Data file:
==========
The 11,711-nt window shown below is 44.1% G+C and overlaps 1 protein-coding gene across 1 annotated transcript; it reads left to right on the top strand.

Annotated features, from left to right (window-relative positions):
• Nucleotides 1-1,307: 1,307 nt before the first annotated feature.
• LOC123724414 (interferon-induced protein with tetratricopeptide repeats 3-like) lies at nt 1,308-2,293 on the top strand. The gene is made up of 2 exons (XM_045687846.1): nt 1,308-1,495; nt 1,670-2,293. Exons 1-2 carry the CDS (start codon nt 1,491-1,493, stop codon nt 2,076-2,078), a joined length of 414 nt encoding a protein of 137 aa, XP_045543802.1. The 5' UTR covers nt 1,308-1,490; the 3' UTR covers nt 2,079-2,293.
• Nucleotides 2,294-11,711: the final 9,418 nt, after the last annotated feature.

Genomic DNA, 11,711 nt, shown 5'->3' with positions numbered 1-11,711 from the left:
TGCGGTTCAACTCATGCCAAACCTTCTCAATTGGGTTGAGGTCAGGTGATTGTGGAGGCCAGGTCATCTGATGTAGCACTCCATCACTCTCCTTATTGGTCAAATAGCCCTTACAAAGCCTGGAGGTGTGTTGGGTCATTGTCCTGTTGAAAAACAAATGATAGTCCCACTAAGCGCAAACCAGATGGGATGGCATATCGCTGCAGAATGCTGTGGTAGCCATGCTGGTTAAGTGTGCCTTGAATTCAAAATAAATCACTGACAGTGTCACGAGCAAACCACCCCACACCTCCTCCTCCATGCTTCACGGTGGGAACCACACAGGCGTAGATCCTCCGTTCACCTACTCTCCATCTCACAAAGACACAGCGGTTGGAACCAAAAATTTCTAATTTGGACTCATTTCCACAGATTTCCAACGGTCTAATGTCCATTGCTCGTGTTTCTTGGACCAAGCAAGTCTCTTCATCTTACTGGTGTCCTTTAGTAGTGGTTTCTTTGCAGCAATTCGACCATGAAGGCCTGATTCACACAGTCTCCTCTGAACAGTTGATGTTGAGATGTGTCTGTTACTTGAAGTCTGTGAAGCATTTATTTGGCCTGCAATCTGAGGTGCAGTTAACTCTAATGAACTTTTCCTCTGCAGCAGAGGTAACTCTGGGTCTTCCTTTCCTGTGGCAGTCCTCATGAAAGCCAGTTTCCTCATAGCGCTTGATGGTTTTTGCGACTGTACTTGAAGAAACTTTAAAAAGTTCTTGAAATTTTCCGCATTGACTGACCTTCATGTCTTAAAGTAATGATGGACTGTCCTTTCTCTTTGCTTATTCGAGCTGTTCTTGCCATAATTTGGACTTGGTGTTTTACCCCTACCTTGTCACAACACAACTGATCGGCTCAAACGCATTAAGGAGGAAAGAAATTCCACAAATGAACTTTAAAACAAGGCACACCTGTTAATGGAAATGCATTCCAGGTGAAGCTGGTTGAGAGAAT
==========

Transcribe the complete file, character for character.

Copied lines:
The 11,711-nt window shown below is 44.1% G+C and overlaps 1 protein-coding gene across 1 annotated transcript; it reads left to right on the top strand.

Annotated features, from left to right (window-relative positions):
• Nucleotides 1-1,307: 1,307 nt before the first annotated feature.
• LOC123724414 (interferon-induced protein with tetratricopeptide repeats 3-like) lies at nt 1,308-2,293 on the top strand. The gene is made up of 2 exons (XM_045687846.1): nt 1,308-1,495; nt 1,670-2,293. Exons 1-2 carry the CDS (start codon nt 1,491-1,493, stop codon nt 2,076-2,078), a joined length of 414 nt encoding a protein of 137 aa, XP_045543802.1. The 5' UTR covers nt 1,308-1,490; the 3' UTR covers nt 2,079-2,293.
• Nucleotides 2,294-11,711: the final 9,418 nt, after the last annotated feature.

Genomic DNA, 11,711 nt, shown 5'->3' with positions numbered 1-11,711 from the left:
TGCGGTTCAACTCATGCCAAACCTTCTCAATTGGGTTGAGGTCAGGTGATTGTGGAGGCCAGGTCATCTGATGTAGCACTCCATCACTCTCCTTATTGGTCAAATAGCCCTTACAAAGCCTGGAGGTGTGTTGGGTCATTGTCCTGTTGAAAAACAAATGATAGTCCCACTAAGCGCAAACCAGATGGGATGGCATATCGCTGCAGAATGCTGTGGTAGCCATGCTGGTTAAGTGTGCCTTGAATTCAAAATAAATCACTGACAGTGTCACGAGCAAACCACCCCACACCTCCTCCTCCATGCTTCACGGTGGGAACCACACAGGCGTAGATCCTCCGTTCACCTACTCTCCATCTCACAAAGACACAGCGGTTGGAACCAAAAATTTCTAATTTGGACTCATTTCCACAGATTTCCAACGGTCTAATGTCCATTGCTCGTGTTTCTTGGACCAAGCAAGTCTCTTCATCTTACTGGTGTCCTTTAGTAGTGGTTTCTTTGCAGCAATTCGACCATGAAGGCCTGATTCACACAGTCTCCTCTGAACAGTTGATGTTGAGATGTGTCTGTTACTTGAAGTCTGTGAAGCATTTATTTGGCCTGCAATCTGAGGTGCAGTTAACTCTAATGAACTTTTCCTCTGCAGCAGAGGTAACTCTGGGTCTTCCTTTCCTGTGGCAGTCCTCATGAAAGCCAGTTTCCTCATAGCGCTTGATGGTTTTTGCGACTGTACTTGAAGAAACTTTAAAAAGTTCTTGAAATTTTCCGCATTGACTGACCTTCATGTCTTAAAGTAATGATGGACTGTCCTTTCTCTTTGCTTATTCGAGCTGTTCTTGCCATAATTTGGACTTGGTGTTTTACCCCTACCTTGTCACAACACAACTGATCGGCTCAAACGCATTAAGGAGGAAAGAAATTCCACAAATGAACTTTAAAACAAGGCACACCTGTTAATGGAAATGCATTCCAGGTGAAGCTGGTTGAGAGAAT